Radiotracking 2005:  In order to find out more about how the birds use the local area we attached transmitters to 9 birds from the first catch: the 5 retraps and 4 of the newly-ringed moulting adult birds which we judged from their condition to be likely to stay in the area for a while as they were moulting their feathers. One of the Greenshanks from the second catch had been caught and tagged 2 weeks earlier, but we tagged the other 8, including GY+GY, making a total of 17 tagged birds.

With the co-operation of the military occupiers of the barracks next to the catch site, we have set up aerials and a datalogger to track the movements of these birds. We are also doing some mobile tracking around the harbours. The first results came the evening following the catch: when some of the team members were having a meal at a waterside pub (Ship Inn at Langstone) and switched on their receivers, and recorded birds on the adjacent mudflats!

Radio tracking at Thorney, Emsworth, Langstone and Northney (on Hayling Island) has located most of the tagged birds feeding on the mudflats and creeks at low water. Several of them are regulars and are heard on each visit, so are obviously using the part of Chichester Harbour called Sweare Deep each day at low tide. One of the tagged birds has also been seen roosting at near by Farlington Marshes Local Nature Reserve, Langstone Harbour together with another colour-ringed bird from the 6th August catch. We are beginning to match up the data from the logger and the hand-held sets, and to discover the range of both kinds of equipment. We are getting some useful results - watch this space, as they say!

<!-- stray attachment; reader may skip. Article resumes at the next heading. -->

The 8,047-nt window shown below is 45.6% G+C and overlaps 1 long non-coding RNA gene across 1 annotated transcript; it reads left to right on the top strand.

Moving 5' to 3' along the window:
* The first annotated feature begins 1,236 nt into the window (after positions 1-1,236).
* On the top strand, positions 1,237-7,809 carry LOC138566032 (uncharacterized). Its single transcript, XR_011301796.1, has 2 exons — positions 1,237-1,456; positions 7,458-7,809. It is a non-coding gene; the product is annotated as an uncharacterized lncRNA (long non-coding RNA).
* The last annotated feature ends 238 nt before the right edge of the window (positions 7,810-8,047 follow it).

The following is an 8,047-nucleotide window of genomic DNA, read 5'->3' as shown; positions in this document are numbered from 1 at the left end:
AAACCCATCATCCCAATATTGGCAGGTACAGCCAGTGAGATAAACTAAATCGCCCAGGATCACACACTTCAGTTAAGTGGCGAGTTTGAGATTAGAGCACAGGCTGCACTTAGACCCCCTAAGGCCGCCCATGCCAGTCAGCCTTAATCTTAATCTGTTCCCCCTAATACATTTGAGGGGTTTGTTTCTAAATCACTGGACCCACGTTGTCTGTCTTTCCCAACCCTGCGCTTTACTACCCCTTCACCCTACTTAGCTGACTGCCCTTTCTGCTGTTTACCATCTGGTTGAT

Autumn 2006: The Farlington Ringing Group team made a successful cannon net catch of Greenshanks on Sunday 27 August 2006. Over 25 people helped catch and process 27 Greenshank, 22 Redshank and one Dunlin.

Eleven of the Greenshanks had been previously caught and colour-ringed. They include YL LY, recently reported seen in Sweden in April 2006 and OL LY seen in Norfolk in July 2004. Unfortunately we did not catch GY GY, one of our faithful wintering individuals, who has already returned. Each of these birds was fitted with a back mounted radiotag, as last year.

We have fitted the ‘new’ birds with leg mounted tags on their left legs. This is pioneering work; the tags have only recently been developed by Biotrack (www.biotrack.co.uk), the company who has supplied all our tags. These birds have individual colour rings, but the left legs all have green above the knee and red below. If you see black or white on the left leg it is part of the tag! We will be tracking the movements of all the birds around the area over the next few weeks.